*Hang clothes to dry. My electric bill went down $20 per month versus last year by not using the dryer.
*Combine trips in the car. Yes, today I was out of kitty litter, and had to go out only for that, but before I left, I checked all other pet supplies, to make sure I wasn't going to have to return in two days for bird treats of fish food.
*Keep a master grocery list and check off items needed throughout the week. Oh yeah, I actually take the list with me to the grocery store now. Radical, I know.
*I add $20-50 to each week's grocery store run in order to stock the pantry with sale items. I am not disciplined enough to read the ads ahead of time, but I grab one when I hit the store. If chicken fryers are on sale for $0.79 per pound, I buy 5 and freeze the extra. I stock up and freeze or store seasonal items for use later. I plan meals around what is on hand at home, and rotate first in, first out for the pantry and freezer items too.
*We have a lot of pets... We love our pets, but they eat a lot too. So, I do the same thing with pet supplies that I do with stocking the freezer. I try to keep one on hand, and add it to the list when I open my last item (treats, bag of food, kitty litter). This way, when I find a good deal and save $3 per package of cat litter, I buy two, and rarely ever pay full price for anything.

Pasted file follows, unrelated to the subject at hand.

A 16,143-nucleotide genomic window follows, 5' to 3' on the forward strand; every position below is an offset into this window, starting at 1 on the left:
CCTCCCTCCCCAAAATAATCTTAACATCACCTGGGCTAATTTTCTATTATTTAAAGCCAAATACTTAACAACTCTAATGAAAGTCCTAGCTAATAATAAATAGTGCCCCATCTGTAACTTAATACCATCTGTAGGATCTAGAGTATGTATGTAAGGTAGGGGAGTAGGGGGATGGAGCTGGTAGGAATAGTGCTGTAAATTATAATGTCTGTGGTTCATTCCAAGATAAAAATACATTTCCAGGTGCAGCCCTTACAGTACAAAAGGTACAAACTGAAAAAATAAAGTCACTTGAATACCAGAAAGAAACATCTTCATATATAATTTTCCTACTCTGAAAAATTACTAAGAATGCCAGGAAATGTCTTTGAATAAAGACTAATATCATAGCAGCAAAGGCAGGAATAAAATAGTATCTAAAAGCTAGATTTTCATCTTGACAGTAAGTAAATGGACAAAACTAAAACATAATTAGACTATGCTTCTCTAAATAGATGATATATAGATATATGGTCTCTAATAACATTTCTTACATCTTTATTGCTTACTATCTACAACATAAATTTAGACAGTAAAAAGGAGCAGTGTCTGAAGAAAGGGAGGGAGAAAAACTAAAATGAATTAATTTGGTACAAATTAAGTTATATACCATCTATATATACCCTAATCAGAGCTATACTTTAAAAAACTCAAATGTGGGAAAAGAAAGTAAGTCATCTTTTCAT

*Swap babysitting time with the neighbors.
*Plan at home date night. Kids go to bed at 7:30 anyway, so we plan to have our couple time with homemade snacks or a carry out appetizer at home. A card game or movie rental is much cheaper than eating out or going to the movie theater.
*Look for sales on kids clothing and try to buy a season ahead for basics when they are on sale. Guess what, that cute little Gap t-shirt is just as cute on sale for $5 as it was full price for $20.
*Switch to a cheaper cell phone plan. I don't use a gazillion minutes, and I don't send text messages, why was I paying for it? I was able to cut $20 per month from my cell phone bill by going to a cheaper plan with fewer minutes.

Well, this certainly doesn't make the stock market any less volatile, nor does it make my retirement account look any bigger, but every little bit helps. Cooking at home saves a ton versus eating out, and these days every penny counts. If you have frugal tips, please leave them in the comment section, I am always looking for another way to stretch my dollars. If I could share one piece of advice with the world... Just remember, when things look scary, count your blessings. Family, Friends, Health, and the ability to do my best to care for those I love; these are all things to help me sleep well at night no matter what the stock market does.

No comments: